Portrait of a Donor

"As I get older, I appreciate more and more what the University of Illinois has meant to me. Without the education I got there, I could not have done what I did. So I wanted to give something back to the institution that has done so much for me."

Leonard C. Hoeft

The "something" Leonard Hoeft and his wife, Mary Lou, gave to the University of Illinois is a $1 million gift to underwrite start-up costs for the Technology and Management Program (see article) .

Leonard and Mary Lou Hoeft are Illinois born and bred. Leonard was born in Carpentersville, Mary Lou in Sycamore. Both graduated from Sycamore High. After high school, Leonard enrolled at Northern Illinois in 1940 and transferred to the University of Illinois in 1941. He served in the Army from 1943-45, first enrolling in the Army Specialized Training Program at William and Mary, where he took accelerated courses in engineering, then going to Europe in 1944 with the 95th Infantry Division. When the war in Europe ended in 1945, he returned home, married his high school sweetheart, Mary Lou, and returned to the University of Illinois to complete his degree in Commerce. Because much of his work at William and Mary transferred to Illinois, he was able to complete his degree by September 1946, and received his diploma in January 1947.

On the advice of his advisor, Professor J. Fred Bell (Professor of Economics from 1941-66; head, 1957-63), he sought employment at Caterpillar. With the war just over, Caterpillar was returning to peace-time production, and Bell thought there would be good opportunity there. He was right. In October 1946, Leonard started his career at Caterpillar Tractor Company as a trainee in the Treasury Department, becoming a credit manager in 1949. He was assigned duties of a district representative in Minnesota, Iowa, and Manitoba in 1951 and moved his family to Minneapolis. In February 1954, he joined the Caterpillar dealership, Wm. H. Ziegler Co., Inc., as corporate controller, later serving as secretary/treasurer, executive vice president, and becoming president/CEO in 1969.

Ziegler was started as a company in 1914, serving the mining, railroad, governmental, and construction industries. In 1920 Ziegler became a dealer for C.L. Best, a predecessor company of Caterpillar, and Ziegler remains today as one of the long-term dealers for Cat. When Leonard joined the company, there were a little over 100 employees with four stores in Minnesota. Today, Ziegler Inc. has over 800 employees and 14 stores.

The Hoefts have four children, all living in Minnesota. Son Bill Hoeft now runs the company as president/CEO with Leonard continuing as chairman of the board.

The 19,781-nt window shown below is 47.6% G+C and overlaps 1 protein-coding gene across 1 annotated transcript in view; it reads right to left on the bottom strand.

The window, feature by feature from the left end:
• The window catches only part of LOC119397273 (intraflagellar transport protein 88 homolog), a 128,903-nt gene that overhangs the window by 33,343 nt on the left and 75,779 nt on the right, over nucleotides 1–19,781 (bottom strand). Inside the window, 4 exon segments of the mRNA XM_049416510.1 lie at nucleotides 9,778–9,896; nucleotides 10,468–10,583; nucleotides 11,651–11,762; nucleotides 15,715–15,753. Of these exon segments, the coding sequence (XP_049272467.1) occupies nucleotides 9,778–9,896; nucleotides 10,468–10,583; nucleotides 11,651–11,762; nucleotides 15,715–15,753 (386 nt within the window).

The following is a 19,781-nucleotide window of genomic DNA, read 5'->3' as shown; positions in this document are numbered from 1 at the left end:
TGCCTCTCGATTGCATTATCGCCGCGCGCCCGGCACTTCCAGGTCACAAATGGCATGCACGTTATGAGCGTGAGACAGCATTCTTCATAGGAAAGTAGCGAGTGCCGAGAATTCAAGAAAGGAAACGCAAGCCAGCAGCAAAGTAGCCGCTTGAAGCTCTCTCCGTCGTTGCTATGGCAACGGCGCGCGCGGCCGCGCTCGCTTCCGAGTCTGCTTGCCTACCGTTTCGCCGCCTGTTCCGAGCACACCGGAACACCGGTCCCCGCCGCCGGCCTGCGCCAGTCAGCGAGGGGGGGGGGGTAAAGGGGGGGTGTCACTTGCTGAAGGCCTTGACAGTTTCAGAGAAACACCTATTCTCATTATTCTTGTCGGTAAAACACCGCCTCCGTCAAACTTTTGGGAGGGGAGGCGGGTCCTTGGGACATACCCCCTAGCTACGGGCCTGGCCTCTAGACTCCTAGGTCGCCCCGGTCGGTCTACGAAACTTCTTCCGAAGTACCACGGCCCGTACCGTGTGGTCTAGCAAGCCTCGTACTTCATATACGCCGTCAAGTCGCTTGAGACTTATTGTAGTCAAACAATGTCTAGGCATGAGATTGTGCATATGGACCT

Aside from his successful career, Leonard Hoeft has found time for community activities and concerns. For over 17 years, Ziegler has been a member of the Keystone Club, started by Dayton Hudson, in Minnesota, wherein corporations contribute 5 percent or more of their pre-tax earnings to charitable causes. Leonard served on the board of the Minneapolis Orchestral Association and as a trustee for the Minneapolis Institute of Arts, as well as a board member of the Fairview Hospitals in Minneapolis for a number of years. He also served on the board of the First Bank Saint Paul for over 15 years.

Leonard and Mary Lou Hoeft

When the proposal for the Technology and Management Program was put before him, he recognized a perfect fit with his interests.

For over 25 years Leonard has been a regent of St. Olaf College in Northfield, Minnesota, where two of his children graduated, six of those years as chairman. He now serves as a senior regent and is an Honorary Alumnus. The Hoefts established a $1.25 million fund for minority students at St. Olaf. Doing fundraising for St. Olaf reinforced his thinking about education "as the key to so many things in life," and the need to support one's own educational institution in any way you can. Leonard says he always planned to do something for the University of Illinois. When the proposal for the Technology and Management Program was put before him, he recognized a perfect fit with his interests.

"I have been fortunate in what I have. Sharing the proceeds of my success gives me great pleasure," Leonard Hoeft told us. "In fact," he continued, "people who have not discovered the joy of sharing and helping others have not yet lived life to the full."

To recognize the generosity of the Hoefts and underscore the importance of their gift in enabling the university to create this innovative and exciting program, the Leonard C. and Mary Lou Hoeft Awards in Technology and Management have been established to recognize the most outstanding students in the program.

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